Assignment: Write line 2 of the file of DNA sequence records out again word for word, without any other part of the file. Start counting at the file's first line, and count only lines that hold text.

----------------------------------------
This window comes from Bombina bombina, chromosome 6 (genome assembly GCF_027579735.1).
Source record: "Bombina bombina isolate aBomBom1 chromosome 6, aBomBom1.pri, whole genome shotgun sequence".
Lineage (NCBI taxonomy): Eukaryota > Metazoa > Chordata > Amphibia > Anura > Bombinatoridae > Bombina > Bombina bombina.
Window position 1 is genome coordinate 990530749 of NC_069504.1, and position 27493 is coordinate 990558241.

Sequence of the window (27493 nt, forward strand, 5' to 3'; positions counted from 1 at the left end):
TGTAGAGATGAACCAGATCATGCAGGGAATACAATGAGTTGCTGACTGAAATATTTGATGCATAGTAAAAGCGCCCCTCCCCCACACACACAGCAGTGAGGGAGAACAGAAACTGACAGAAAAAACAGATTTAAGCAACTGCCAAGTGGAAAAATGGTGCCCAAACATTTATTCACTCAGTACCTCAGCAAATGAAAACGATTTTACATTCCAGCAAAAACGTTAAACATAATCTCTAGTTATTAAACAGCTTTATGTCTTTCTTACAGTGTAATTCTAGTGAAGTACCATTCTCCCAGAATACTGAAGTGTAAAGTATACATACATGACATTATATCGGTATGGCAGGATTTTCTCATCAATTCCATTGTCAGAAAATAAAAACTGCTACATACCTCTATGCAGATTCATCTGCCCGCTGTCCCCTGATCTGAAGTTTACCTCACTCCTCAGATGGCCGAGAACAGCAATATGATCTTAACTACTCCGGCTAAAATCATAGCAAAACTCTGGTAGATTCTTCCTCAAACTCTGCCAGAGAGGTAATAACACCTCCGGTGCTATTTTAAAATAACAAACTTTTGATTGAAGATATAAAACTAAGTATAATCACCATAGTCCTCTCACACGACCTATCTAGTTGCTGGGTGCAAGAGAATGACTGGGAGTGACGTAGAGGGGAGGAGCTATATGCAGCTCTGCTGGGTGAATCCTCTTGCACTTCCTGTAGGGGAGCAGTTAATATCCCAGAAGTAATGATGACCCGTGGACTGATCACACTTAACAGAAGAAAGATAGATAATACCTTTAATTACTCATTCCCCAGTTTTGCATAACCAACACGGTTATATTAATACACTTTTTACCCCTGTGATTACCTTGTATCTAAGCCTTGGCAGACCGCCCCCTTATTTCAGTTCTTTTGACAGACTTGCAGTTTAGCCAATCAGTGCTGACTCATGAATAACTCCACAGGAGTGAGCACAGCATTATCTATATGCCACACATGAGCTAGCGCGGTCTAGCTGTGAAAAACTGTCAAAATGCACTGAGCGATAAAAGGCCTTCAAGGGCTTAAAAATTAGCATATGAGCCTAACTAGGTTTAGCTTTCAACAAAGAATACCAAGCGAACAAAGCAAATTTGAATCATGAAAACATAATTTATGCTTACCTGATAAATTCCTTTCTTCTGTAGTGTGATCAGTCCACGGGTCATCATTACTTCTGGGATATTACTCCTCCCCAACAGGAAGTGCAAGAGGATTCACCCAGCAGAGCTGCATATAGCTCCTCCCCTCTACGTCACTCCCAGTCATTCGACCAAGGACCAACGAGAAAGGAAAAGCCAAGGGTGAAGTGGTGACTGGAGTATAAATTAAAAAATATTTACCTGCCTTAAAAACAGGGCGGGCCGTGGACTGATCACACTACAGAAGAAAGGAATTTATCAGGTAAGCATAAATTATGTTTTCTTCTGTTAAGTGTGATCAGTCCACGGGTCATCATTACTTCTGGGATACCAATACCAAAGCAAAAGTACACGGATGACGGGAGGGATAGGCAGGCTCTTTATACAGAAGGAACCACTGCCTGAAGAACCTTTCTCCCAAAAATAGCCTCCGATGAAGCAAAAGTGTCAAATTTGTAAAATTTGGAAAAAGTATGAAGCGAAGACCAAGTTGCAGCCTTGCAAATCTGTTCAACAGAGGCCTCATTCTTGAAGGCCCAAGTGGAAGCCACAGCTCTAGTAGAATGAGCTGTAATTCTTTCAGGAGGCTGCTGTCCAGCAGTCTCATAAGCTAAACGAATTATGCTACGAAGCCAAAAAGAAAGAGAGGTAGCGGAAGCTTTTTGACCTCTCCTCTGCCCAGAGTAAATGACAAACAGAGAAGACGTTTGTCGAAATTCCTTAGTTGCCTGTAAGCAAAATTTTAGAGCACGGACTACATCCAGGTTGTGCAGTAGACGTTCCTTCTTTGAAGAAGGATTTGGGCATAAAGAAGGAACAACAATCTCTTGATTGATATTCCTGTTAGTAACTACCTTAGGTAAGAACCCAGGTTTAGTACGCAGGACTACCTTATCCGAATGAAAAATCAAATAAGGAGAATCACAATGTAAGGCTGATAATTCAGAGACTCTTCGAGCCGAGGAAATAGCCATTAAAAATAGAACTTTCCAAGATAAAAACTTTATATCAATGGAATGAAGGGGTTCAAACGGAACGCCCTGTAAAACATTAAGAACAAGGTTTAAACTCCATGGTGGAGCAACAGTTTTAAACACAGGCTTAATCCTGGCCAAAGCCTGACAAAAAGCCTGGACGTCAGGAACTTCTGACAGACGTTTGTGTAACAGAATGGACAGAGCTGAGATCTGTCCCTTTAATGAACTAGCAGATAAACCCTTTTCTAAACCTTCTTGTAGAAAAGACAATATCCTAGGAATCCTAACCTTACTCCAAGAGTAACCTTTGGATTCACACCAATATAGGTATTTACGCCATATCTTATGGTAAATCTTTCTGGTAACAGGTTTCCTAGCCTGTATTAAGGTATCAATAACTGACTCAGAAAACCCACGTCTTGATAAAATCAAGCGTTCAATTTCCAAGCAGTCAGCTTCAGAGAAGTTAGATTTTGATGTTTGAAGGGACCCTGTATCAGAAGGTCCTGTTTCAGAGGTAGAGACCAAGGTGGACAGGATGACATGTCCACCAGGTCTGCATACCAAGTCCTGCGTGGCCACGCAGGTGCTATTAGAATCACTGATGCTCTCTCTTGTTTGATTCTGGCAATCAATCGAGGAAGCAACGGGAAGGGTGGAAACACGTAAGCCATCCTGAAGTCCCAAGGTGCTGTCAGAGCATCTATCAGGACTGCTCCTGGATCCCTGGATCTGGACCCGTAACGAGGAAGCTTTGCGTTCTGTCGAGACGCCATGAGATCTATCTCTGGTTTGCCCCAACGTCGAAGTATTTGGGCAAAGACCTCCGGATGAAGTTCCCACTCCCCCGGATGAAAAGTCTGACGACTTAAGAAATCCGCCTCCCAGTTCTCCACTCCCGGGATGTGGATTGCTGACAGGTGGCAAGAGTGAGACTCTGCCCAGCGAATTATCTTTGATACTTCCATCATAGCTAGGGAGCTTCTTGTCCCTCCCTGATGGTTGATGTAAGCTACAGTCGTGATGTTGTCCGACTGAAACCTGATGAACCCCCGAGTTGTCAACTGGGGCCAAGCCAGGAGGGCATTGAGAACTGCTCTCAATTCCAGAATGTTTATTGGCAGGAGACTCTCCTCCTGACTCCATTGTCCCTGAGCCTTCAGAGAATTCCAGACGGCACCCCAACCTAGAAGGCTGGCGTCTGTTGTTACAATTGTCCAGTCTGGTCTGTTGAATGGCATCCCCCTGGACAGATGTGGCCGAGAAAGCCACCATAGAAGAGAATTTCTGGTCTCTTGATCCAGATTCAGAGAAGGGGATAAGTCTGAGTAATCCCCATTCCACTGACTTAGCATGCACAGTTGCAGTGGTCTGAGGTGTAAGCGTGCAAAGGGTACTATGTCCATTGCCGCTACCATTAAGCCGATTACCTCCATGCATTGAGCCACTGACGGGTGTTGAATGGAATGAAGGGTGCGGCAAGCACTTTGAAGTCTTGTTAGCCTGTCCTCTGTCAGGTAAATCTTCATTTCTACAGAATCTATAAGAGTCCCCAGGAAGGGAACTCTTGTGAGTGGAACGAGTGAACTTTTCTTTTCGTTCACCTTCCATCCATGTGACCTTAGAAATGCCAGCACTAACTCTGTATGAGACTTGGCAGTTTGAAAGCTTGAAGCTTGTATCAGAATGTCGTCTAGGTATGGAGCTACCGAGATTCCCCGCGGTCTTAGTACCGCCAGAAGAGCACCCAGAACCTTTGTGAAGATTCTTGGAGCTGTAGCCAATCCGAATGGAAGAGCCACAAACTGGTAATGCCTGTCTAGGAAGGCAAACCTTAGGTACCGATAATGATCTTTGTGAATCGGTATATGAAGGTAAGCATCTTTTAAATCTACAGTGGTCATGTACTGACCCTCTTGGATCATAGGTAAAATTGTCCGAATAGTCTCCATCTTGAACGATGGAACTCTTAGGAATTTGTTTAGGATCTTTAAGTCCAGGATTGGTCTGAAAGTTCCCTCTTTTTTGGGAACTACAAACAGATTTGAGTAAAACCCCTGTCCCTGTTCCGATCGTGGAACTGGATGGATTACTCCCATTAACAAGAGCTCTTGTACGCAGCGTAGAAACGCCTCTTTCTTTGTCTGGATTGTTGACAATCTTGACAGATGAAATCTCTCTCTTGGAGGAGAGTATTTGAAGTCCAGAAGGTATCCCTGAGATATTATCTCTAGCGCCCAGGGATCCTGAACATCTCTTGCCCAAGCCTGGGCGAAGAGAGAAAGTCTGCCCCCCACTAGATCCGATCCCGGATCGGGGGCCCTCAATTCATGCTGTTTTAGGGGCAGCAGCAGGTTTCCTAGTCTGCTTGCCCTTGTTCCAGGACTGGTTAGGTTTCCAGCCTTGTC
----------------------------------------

Source record: "Bombina bombina isolate aBomBom1 chromosome 6, aBomBom1.pri, whole genome shotgun sequence".